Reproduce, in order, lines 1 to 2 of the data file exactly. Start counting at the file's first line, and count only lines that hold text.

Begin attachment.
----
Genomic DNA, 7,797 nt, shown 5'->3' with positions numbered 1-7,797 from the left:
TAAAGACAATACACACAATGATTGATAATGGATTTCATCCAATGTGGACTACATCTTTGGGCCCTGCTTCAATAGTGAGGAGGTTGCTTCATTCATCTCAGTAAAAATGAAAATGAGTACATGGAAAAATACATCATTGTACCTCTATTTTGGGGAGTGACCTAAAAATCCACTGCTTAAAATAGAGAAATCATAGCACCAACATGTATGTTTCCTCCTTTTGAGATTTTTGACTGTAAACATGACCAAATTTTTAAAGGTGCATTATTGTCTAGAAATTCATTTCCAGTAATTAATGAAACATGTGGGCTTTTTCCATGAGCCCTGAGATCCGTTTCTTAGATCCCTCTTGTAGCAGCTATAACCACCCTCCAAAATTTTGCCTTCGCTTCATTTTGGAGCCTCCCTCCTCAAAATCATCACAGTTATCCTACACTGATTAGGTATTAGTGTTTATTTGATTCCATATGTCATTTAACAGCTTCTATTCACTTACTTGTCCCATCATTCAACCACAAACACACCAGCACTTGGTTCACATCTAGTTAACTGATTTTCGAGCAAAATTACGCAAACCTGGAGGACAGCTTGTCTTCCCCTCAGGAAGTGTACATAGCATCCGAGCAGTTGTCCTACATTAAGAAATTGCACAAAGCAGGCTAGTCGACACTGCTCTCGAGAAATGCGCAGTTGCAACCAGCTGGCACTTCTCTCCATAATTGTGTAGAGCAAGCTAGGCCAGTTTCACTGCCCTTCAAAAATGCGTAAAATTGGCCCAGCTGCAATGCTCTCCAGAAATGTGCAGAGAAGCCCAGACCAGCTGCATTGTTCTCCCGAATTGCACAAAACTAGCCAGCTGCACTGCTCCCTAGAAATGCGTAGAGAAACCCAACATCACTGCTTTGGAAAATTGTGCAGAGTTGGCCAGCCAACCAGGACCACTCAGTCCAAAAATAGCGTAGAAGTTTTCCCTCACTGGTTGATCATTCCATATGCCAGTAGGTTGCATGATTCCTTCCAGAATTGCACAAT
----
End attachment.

Genomic DNA, 7,797 nt, shown 5'->3' with positions numbered 1-7,797 from the left:
TAAAGACAATACACACAATGATTGATAATGGATTTCATCCAATGTGGACTACATCTTTGGGCCCTGCTTCAATAGTGAGGAGGTTGCTTCATTCATCTCAGTAAAAATGAAAATGAGTACATGGAAAAATACATCATTGTACCTCTATTTTGGGGAGTGACCTAAAAATCCACTGCTTAAAATAGAGAAATCATAGCACCAACATGTATGTTTCCTCCTTTTGAGATTTTTGACTGTAAACATGACCAAATTTTTAAAGGTGCATTATTGTCTAGAAATTCATTTCCAGTAATTAATGAAACATGTGGGCTTTTTCCATGAGCCCTGAGATCCGTTTCTTAGATCCCTCTTGTAGCAGCTATAACCACCCTCCAAAATTTTGCCTTCGCTTCATTTTGGAGCCTCCCTCCTCAAAATCATCACAGTTATCCTACACTGATTAGGTATTAGTGTTTATTTGATTCCATATGTCATTTAACAGCTTCTATTCACTTACTTGTCCCATCATTCAACCACAAACACACCAGCACTTGGTTCACATCTAGTTAACTGATTTTCGAGCAAAATTACGCAAACCTGGAGGACAGCTTGTCTTCCCCTCAGGAAGTGTACATAGCATCCGAGCAGTTGTCCTACATTAAGAAATTGCACAAAGCAGGCTAGTCGACACTGCTCTCGAGAAATGCGCAGTTGCAACCAGCTGGCACTTCTCTCCATAATTGTGTAGAGCAAGCTAGGCCAGTTTCACTGCCCTTCAAAAATGCGTAAAATTGGCCCAGCTGCAATGCTCTCCAGAAATGTGCAGAGAAGCCCAGACCAGCTGCATTGTTCTCCCGAATTGCACAAAACTAGCCAGCTGCACTGCTCCCTAGAAATGCGTAGAGAAACCCAACATCACTGCTTTGGAAAATTGTGCAGAGTTGGCCAGCCAACCAGGACCACTCAGTCCAAAAATAGCGTAGAAGTTTTCCCTCACTGGTTGATCATTCCATATGCCAGTAGGTTGCATGATTCCTTCCAGAATTGCACAAT